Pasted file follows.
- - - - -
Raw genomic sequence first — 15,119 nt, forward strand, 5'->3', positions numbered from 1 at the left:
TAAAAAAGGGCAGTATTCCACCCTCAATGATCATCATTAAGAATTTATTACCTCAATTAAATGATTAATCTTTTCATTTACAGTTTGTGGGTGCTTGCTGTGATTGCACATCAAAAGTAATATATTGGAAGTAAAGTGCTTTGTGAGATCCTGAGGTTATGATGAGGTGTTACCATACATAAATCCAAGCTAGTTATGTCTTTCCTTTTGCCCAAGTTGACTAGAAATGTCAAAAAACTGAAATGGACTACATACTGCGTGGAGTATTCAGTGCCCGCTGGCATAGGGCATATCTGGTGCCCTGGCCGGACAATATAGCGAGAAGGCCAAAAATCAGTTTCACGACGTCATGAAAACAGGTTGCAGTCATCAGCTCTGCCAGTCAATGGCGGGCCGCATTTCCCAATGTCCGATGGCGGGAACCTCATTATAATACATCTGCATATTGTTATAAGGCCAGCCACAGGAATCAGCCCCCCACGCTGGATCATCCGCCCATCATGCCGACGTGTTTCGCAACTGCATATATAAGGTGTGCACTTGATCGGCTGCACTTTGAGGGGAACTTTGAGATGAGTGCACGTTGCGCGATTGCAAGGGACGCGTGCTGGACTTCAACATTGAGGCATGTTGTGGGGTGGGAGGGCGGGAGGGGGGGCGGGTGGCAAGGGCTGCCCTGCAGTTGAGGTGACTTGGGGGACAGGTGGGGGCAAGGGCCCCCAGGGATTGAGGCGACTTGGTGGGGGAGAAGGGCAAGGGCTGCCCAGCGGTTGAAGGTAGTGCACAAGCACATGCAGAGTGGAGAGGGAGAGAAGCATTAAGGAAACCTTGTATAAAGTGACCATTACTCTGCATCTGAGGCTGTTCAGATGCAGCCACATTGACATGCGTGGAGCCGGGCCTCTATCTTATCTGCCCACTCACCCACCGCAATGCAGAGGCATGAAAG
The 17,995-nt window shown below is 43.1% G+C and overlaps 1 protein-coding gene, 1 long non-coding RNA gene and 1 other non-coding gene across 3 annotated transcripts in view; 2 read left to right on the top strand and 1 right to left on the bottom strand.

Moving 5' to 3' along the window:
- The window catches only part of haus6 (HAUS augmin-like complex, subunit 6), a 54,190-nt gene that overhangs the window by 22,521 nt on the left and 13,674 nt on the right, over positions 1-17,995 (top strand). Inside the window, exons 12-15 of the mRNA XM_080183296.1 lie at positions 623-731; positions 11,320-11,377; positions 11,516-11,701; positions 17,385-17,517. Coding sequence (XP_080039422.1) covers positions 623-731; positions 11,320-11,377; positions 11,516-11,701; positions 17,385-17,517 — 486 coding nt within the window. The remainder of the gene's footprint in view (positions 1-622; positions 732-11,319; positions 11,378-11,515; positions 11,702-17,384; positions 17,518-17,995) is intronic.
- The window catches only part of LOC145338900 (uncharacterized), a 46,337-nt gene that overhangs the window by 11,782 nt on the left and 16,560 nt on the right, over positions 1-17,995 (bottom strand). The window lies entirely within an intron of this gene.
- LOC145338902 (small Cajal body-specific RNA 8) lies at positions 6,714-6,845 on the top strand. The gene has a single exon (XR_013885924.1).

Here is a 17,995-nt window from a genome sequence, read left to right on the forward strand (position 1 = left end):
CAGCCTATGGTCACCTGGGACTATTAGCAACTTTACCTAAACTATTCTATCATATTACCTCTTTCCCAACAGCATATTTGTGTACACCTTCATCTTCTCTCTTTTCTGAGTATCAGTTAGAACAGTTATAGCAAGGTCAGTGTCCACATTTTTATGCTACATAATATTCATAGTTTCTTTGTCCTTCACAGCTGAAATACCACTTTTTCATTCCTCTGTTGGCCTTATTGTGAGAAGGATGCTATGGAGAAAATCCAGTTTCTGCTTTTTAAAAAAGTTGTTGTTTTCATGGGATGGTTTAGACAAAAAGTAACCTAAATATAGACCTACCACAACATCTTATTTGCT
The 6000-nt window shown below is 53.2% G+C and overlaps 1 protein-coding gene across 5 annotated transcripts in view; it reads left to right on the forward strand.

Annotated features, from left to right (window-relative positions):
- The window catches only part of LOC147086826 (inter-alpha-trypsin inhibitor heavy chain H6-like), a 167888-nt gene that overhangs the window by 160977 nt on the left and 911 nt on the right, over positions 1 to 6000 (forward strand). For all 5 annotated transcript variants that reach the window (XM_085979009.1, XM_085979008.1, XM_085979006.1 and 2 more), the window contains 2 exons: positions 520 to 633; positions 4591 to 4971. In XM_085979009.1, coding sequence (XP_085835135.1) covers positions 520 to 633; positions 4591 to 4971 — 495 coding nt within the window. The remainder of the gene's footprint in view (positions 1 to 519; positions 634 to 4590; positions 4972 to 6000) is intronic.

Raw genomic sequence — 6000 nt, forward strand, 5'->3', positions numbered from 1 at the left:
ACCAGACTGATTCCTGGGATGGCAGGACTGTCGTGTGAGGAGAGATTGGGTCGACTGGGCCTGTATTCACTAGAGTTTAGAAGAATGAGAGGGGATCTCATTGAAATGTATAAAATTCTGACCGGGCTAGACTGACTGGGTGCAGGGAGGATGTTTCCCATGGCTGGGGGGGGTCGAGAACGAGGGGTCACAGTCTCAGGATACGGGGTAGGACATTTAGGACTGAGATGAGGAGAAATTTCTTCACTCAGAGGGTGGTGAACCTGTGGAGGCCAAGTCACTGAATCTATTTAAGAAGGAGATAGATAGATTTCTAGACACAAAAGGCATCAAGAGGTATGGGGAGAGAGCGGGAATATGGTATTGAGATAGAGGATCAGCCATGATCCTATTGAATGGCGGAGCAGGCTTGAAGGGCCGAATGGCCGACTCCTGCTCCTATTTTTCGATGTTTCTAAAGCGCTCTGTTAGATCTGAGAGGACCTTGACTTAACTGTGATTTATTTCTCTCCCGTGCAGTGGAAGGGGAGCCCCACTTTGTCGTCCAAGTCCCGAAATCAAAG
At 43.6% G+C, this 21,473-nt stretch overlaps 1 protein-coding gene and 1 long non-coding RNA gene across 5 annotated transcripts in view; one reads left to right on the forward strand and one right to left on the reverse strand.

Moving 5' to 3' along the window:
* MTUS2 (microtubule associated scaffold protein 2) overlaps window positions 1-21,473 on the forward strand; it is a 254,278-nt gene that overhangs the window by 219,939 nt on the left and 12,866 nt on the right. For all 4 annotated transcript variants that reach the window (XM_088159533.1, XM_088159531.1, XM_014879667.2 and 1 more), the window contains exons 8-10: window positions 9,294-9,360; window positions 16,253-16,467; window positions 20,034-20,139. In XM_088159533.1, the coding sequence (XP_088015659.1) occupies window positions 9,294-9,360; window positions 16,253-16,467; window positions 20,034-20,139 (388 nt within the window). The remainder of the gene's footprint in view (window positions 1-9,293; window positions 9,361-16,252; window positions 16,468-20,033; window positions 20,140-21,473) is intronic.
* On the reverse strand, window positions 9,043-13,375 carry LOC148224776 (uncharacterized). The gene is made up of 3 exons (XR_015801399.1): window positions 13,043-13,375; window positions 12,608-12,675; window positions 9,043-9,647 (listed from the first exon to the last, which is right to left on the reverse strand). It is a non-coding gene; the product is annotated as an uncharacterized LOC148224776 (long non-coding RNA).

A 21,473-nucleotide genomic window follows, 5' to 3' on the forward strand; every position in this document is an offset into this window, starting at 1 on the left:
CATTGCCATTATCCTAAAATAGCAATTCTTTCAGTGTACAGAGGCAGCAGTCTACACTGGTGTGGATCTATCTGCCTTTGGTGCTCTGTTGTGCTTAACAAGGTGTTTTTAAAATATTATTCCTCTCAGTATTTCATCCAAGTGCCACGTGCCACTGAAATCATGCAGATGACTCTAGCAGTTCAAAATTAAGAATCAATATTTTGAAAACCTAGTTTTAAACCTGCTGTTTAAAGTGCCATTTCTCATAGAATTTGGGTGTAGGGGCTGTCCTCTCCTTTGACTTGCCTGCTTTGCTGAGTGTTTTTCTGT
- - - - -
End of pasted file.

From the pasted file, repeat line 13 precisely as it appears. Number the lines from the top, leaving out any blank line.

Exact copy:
Raw genomic sequence — 6000 nt, forward strand, 5'->3', positions numbered from 1 at the left: